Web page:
The International HIV/Aids Alliance was formed in 1993 to help set up HIV response services in the developing world. However, in the past six years it has undergone rapid change. Its income has risen from nearly £7m in 2001 to nearly £32m in 2006, and it now operates in 30 countries.
Since the introduction of Aids treatments, the charity has also branched out into broader sexual health issues and the human rights issues associated with being HIV- positive. A review was launched into whether the charity's governance arrangements and constitution needed to be amended to keep pace with the changes.
A sub-group of trustees created to carry out the review decided that the board of eight should be expanded to 12, and then to 14. "We didn't go up to the maximum immediately because we didn't want everyone on the board to be new," says Alvaro Bermejo, executive director of the charity.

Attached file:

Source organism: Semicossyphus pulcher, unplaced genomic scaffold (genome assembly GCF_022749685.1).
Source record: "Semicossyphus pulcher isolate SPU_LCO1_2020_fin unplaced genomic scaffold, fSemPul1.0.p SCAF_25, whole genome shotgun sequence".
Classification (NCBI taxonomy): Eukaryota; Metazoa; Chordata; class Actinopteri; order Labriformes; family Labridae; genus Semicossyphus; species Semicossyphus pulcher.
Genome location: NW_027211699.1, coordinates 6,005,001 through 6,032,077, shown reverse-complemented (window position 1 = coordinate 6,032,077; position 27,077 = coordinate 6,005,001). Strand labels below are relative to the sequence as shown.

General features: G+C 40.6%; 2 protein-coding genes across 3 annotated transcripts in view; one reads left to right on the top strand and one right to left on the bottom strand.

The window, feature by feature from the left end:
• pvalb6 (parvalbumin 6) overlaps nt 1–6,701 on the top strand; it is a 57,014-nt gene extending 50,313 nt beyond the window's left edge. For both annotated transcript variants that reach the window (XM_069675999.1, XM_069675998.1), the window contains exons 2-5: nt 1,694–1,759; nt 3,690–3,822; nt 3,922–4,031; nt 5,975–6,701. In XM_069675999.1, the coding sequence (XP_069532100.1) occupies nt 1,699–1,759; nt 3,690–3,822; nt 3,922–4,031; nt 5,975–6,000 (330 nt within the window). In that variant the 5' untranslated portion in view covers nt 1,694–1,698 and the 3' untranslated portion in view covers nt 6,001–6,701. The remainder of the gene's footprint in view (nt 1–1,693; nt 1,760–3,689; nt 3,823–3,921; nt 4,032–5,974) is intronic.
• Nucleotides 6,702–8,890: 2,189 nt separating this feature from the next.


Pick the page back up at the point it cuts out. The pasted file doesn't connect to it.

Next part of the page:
Trustee vacancies were advertised in The Economist magazine, which has a worldwide circulation. "We had an incredible response from 140 countries," says Bermejo. "At least 60 were of a good enough quality to select. The alliance has a good level of awareness but isn't really well known. There is clearly huge untapped potential."
The charity also worked with lawyers and the Charity Commission to draw up new objects. "The commission is famous for taking a long time, but it was very responsive with us and it took only four months," says Bermejo. "Maybe it is because our lawyers were well connected."
There are now 12 trustees, with an even split between genders and global hemispheres. People living with HIV sit on the board. Two-day meetings happen every six months. Two sub-groups - one on policy and advocacy, the other on finance and aid - meet for an extra day. One meeting in four is held in one of the countries in which the charity works. All this costs about £45,000. "For an organisation with an income of £32m, that's a good balance," says Bermejo.